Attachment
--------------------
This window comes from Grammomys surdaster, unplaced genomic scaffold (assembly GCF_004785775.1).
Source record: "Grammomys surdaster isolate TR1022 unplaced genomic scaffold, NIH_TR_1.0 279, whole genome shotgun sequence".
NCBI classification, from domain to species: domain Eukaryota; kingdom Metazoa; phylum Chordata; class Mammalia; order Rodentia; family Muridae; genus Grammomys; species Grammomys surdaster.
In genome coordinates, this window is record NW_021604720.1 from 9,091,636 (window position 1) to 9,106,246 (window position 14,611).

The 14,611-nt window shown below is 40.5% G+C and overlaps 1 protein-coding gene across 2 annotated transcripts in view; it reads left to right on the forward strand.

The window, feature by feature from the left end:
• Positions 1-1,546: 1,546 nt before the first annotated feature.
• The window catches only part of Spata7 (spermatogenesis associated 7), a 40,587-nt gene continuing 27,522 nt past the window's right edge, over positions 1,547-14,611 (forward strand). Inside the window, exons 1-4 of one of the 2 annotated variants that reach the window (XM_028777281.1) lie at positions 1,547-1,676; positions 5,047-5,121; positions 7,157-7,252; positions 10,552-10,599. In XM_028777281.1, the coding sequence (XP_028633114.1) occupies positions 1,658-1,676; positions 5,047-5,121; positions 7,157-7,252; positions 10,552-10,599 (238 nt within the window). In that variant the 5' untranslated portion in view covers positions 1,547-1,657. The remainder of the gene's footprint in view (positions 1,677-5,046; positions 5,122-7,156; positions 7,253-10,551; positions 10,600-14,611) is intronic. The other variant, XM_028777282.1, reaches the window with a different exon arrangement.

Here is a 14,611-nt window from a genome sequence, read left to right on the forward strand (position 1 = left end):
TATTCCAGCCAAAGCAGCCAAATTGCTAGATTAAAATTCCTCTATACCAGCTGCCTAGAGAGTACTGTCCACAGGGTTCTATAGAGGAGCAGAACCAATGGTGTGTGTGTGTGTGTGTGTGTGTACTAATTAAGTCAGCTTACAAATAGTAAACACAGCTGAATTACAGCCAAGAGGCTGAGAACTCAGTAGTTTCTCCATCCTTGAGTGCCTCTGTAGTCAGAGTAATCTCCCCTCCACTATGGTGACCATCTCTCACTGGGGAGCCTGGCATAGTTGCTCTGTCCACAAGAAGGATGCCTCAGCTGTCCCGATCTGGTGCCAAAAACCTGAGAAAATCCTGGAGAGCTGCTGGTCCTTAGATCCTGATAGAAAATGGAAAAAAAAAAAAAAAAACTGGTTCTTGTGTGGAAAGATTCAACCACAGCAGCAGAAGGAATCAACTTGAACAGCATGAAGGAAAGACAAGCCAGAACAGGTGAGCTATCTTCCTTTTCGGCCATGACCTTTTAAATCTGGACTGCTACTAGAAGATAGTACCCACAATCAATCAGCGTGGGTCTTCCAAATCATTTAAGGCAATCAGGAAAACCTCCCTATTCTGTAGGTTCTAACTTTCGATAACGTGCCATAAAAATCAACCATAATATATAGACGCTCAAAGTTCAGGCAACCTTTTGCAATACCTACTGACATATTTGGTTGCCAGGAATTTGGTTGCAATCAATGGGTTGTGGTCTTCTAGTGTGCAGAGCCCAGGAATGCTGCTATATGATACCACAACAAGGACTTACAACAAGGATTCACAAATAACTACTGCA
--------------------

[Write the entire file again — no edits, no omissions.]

This window comes from Grammomys surdaster, unplaced genomic scaffold (assembly GCF_004785775.1).
Source record: "Grammomys surdaster isolate TR1022 unplaced genomic scaffold, NIH_TR_1.0 279, whole genome shotgun sequence".
NCBI classification, from domain to species: domain Eukaryota; kingdom Metazoa; phylum Chordata; class Mammalia; order Rodentia; family Muridae; genus Grammomys; species Grammomys surdaster.
In genome coordinates, this window is record NW_021604720.1 from 9,091,636 (window position 1) to 9,106,246 (window position 14,611).

The 14,611-nt window shown below is 40.5% G+C and overlaps 1 protein-coding gene across 2 annotated transcripts in view; it reads left to right on the forward strand.

The window, feature by feature from the left end:
• Positions 1-1,546: 1,546 nt before the first annotated feature.
• The window catches only part of Spata7 (spermatogenesis associated 7), a 40,587-nt gene continuing 27,522 nt past the window's right edge, over positions 1,547-14,611 (forward strand). Inside the window, exons 1-4 of one of the 2 annotated variants that reach the window (XM_028777281.1) lie at positions 1,547-1,676; positions 5,047-5,121; positions 7,157-7,252; positions 10,552-10,599. In XM_028777281.1, the coding sequence (XP_028633114.1) occupies positions 1,658-1,676; positions 5,047-5,121; positions 7,157-7,252; positions 10,552-10,599 (238 nt within the window). In that variant the 5' untranslated portion in view covers positions 1,547-1,657. The remainder of the gene's footprint in view (positions 1,677-5,046; positions 5,122-7,156; positions 7,253-10,551; positions 10,600-14,611) is intronic. The other variant, XM_028777282.1, reaches the window with a different exon arrangement.

Here is a 14,611-nt window from a genome sequence, read left to right on the forward strand (position 1 = left end):
TATTCCAGCCAAAGCAGCCAAATTGCTAGATTAAAATTCCTCTATACCAGCTGCCTAGAGAGTACTGTCCACAGGGTTCTATAGAGGAGCAGAACCAATGGTGTGTGTGTGTGTGTGTGTGTGTACTAATTAAGTCAGCTTACAAATAGTAAACACAGCTGAATTACAGCCAAGAGGCTGAGAACTCAGTAGTTTCTCCATCCTTGAGTGCCTCTGTAGTCAGAGTAATCTCCCCTCCACTATGGTGACCATCTCTCACTGGGGAGCCTGGCATAGTTGCTCTGTCCACAAGAAGGATGCCTCAGCTGTCCCGATCTGGTGCCAAAAACCTGAGAAAATCCTGGAGAGCTGCTGGTCCTTAGATCCTGATAGAAAATGGAAAAAAAAAAAAAAAAACTGGTTCTTGTGTGGAAAGATTCAACCACAGCAGCAGAAGGAATCAACTTGAACAGCATGAAGGAAAGACAAGCCAGAACAGGTGAGCTATCTTCCTTTTCGGCCATGACCTTTTAAATCTGGACTGCTACTAGAAGATAGTACCCACAATCAATCAGCGTGGGTCTTCCAAATCATTTAAGGCAATCAGGAAAACCTCCCTATTCTGTAGGTTCTAACTTTCGATAACGTGCCATAAAAATCAACCATAATATATAGACGCTCAAAGTTCAGGCAACCTTTTGCAATACCTACTGACATATTTGGTTGCCAGGAATTTGGTTGCAATCAATGGGTTGTGGTCTTCTAGTGTGCAGAGCCCAGGAATGCTGCTATATGATACCACAACAAGGACTTACAACAAGGATTCACAAATAACTACTGCA